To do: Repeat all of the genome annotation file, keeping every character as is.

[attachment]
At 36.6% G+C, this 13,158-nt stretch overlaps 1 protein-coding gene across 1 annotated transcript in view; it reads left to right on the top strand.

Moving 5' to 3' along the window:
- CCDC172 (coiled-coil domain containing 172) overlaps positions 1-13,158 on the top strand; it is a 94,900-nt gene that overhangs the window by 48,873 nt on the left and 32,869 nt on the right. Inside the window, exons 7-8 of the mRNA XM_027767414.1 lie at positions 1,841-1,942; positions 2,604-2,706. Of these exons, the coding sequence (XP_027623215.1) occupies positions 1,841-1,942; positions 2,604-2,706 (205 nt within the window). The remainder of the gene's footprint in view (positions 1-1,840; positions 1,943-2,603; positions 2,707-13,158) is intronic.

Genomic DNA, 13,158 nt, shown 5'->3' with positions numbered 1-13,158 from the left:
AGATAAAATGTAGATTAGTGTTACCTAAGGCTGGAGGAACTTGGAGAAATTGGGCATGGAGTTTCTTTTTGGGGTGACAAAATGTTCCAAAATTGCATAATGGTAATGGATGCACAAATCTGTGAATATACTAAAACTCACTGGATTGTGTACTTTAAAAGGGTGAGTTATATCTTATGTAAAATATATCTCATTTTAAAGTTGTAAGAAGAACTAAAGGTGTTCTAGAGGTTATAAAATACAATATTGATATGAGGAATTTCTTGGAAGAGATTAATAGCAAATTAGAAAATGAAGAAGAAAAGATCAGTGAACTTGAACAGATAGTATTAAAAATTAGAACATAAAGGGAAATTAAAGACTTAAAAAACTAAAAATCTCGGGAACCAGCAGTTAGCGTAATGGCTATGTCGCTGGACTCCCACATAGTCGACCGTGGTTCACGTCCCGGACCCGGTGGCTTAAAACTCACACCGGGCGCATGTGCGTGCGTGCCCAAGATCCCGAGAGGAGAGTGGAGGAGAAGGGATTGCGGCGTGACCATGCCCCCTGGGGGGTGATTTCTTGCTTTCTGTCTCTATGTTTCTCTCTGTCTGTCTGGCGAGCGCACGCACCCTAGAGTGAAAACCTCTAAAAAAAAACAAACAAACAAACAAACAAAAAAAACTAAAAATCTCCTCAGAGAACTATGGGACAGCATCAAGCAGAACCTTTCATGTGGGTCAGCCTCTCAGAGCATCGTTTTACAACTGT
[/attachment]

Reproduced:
At 36.6% G+C, this 13,158-nt stretch overlaps 1 protein-coding gene across 1 annotated transcript in view; it reads left to right on the top strand.

Moving 5' to 3' along the window:
- CCDC172 (coiled-coil domain containing 172) overlaps positions 1-13,158 on the top strand; it is a 94,900-nt gene that overhangs the window by 48,873 nt on the left and 32,869 nt on the right. Inside the window, exons 7-8 of the mRNA XM_027767414.1 lie at positions 1,841-1,942; positions 2,604-2,706. Of these exons, the coding sequence (XP_027623215.1) occupies positions 1,841-1,942; positions 2,604-2,706 (205 nt within the window). The remainder of the gene's footprint in view (positions 1-1,840; positions 1,943-2,603; positions 2,707-13,158) is intronic.

Genomic DNA, 13,158 nt, shown 5'->3' with positions numbered 1-13,158 from the left:
AGATAAAATGTAGATTAGTGTTACCTAAGGCTGGAGGAACTTGGAGAAATTGGGCATGGAGTTTCTTTTTGGGGTGACAAAATGTTCCAAAATTGCATAATGGTAATGGATGCACAAATCTGTGAATATACTAAAACTCACTGGATTGTGTACTTTAAAAGGGTGAGTTATATCTTATGTAAAATATATCTCATTTTAAAGTTGTAAGAAGAACTAAAGGTGTTCTAGAGGTTATAAAATACAATATTGATATGAGGAATTTCTTGGAAGAGATTAATAGCAAATTAGAAAATGAAGAAGAAAAGATCAGTGAACTTGAACAGATAGTATTAAAAATTAGAACATAAAGGGAAATTAAAGACTTAAAAAACTAAAAATCTCGGGAACCAGCAGTTAGCGTAATGGCTATGTCGCTGGACTCCCACATAGTCGACCGTGGTTCACGTCCCGGACCCGGTGGCTTAAAACTCACACCGGGCGCATGTGCGTGCGTGCCCAAGATCCCGAGAGGAGAGTGGAGGAGAAGGGATTGCGGCGTGACCATGCCCCCTGGGGGGTGATTTCTTGCTTTCTGTCTCTATGTTTCTCTCTGTCTGTCTGGCGAGCGCACGCACCCTAGAGTGAAAACCTCTAAAAAAAAACAAACAAACAAACAAACAAAAAAAACTAAAAATCTCCTCAGAGAACTATGGGACAGCATCAAGCAGAACCTTTCATGTGGGTCAGCCTCTCAGAGCATCGTTTTACAACTGT